Study Finds That Children of Holocaust Survivors Are More Likely Than Their Peers to Eat Cheerios with Mustard

April 15, 2015

In Blog News

Children of Holocaust survivors fear Iranian threat more than their peers, study finds

Israelis whose parents lived under the Nazis are more anxious about the Iranian nuclear threat than their peers who are not second-generation survivors, according to a recent study.

By Judy MaltzApr. 15, 2015 | 4:05 AM |  3
Holocaust survivors take part in a Holocaust Memorial Day ceremony in Buenos Aires, Argentina

 Holocaust survivors take part in a Holocaust Memorial Day ceremony in Buenos Aires, Argentina, Tuesday, Jan. 27, 2015. Photo by AP
The adult children of Holocaust survivors in Israel tend to be more anxious than their peers whose parents are not Holocaust survivors about the Iranian nuclear threat and more preoccupied in general with the prospect of annihilation, according to a recently published study.

The study, conducted by Dr. Amit Shrira, an expert on trauma at Bar-Ilan University, appears in a recent issue of Psychological Trauma: Theory, Research, Practice, and Policy, a journal of the American Psychological Association.

“Taken together, the findings suggest that although offspring of Holocaust survivors generally show a favorable functioning, they perceive the world as more dangerous and forbidding, and, as part of this perception, they also contend with specific threats that bear symbolic association with the Holocaust,” writes Shrira in the conclusion of the journal article, titled “Transmitting the Sum of All Fears: Iranian Nuclear Threat Salience Among Offspring of Holocaust Survivors.”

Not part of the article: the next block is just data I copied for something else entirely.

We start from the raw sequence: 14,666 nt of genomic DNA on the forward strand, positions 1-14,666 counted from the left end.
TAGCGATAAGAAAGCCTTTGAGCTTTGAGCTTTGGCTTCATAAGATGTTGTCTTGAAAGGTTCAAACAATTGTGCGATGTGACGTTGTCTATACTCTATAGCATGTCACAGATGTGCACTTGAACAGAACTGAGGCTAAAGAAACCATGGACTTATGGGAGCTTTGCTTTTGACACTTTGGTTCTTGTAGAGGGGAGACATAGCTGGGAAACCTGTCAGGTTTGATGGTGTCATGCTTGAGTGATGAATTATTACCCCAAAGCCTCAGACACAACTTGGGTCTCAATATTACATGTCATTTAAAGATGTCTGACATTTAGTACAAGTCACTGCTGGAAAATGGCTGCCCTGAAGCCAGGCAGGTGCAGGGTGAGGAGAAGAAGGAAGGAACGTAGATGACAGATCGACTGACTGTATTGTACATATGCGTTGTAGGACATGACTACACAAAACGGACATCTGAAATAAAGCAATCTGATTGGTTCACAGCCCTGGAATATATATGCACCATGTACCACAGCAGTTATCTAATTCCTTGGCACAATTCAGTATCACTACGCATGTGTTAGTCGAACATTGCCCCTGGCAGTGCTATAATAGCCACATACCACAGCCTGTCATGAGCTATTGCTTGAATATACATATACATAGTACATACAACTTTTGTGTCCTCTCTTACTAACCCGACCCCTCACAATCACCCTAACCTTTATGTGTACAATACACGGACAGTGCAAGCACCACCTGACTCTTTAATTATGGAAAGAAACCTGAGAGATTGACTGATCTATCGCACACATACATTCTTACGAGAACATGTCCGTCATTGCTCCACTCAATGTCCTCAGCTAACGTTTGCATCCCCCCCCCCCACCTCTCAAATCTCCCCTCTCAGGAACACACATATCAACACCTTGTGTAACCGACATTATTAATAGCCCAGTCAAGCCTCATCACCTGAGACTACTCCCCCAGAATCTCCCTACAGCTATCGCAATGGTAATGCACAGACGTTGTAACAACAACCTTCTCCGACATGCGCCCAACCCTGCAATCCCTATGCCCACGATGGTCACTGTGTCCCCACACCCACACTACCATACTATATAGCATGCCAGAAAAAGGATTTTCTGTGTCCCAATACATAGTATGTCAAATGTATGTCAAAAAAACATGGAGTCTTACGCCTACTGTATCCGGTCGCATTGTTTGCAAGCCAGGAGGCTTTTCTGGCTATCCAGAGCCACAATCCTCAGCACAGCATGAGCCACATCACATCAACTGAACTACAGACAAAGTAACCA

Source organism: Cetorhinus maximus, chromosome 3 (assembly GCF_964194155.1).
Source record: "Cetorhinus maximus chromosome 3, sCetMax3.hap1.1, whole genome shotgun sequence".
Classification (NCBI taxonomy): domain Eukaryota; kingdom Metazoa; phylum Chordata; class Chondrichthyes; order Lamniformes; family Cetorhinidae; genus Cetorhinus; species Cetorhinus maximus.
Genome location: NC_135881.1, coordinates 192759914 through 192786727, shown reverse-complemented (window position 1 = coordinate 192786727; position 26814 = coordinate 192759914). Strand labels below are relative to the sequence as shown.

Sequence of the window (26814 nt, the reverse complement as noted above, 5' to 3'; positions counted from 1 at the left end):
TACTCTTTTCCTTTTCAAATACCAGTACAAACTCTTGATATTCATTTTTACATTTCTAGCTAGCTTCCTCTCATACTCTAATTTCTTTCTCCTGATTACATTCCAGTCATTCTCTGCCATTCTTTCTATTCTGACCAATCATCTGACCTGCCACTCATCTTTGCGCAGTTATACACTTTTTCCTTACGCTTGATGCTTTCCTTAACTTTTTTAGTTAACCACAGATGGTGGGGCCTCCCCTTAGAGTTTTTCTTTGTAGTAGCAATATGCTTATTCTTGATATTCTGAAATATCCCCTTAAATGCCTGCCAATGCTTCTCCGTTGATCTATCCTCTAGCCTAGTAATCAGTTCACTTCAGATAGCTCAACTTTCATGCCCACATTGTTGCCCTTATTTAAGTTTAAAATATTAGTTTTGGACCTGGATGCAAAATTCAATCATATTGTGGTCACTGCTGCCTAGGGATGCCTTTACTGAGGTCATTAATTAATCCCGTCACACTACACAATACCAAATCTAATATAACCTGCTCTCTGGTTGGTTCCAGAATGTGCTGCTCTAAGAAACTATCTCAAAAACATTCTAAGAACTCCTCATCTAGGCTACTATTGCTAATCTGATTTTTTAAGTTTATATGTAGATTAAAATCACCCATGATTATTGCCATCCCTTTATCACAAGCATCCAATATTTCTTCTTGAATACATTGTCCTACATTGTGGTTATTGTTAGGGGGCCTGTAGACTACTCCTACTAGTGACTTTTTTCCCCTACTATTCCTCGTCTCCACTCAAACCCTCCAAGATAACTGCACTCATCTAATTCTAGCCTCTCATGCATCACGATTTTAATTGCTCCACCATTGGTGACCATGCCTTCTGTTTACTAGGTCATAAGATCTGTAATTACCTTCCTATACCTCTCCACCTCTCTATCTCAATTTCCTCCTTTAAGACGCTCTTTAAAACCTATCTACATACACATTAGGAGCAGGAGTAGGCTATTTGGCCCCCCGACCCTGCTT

The fact that children of Holocaust survivors tend to be more anxious about the Iranian nuclear threat than their peers, writes Shrira, “suggests that some of the less positive worldviews manifested by Holocaust survivors were transmitted to them.”

Shrira’s study was undertaken in 2012, at a time of considerable media coverage and public discussion in Israel of the Iranian nuclear threat. Speaking with Haaretz, he noted that some studies of children of Holocaust survivors have found them to be more resilient than their peers, whereas others have noted their relative vulnerability.

“What I have seen is that the second generation have pent-up anxieties and certain phenomenon like the Iranian nuclear threat act as triggers that bring out these anxieties,” he said. Shrira, a senior lecturer at Bar-Ilan, wrote his doctoral dissertation on Holocaust survivors.

The study examined two groups of Israeli Jews, one consisting of the adult children of Holocaust survivors and the other of adults whose parents had not lived under Nazi occupation. The results, he said, provided clear evidence that the offspring of Holocaust survivors were more preoccupied with the prospect of annihilation in general — known as the “hostile-world scenario” — and with the Iranian nuclear threat in particular than their peers. Altogether, more than 550 Israelis participated in his study.

Shrira said he had not explored whether and how these fears influenced the political choices of the offspring of Holocaust survivors.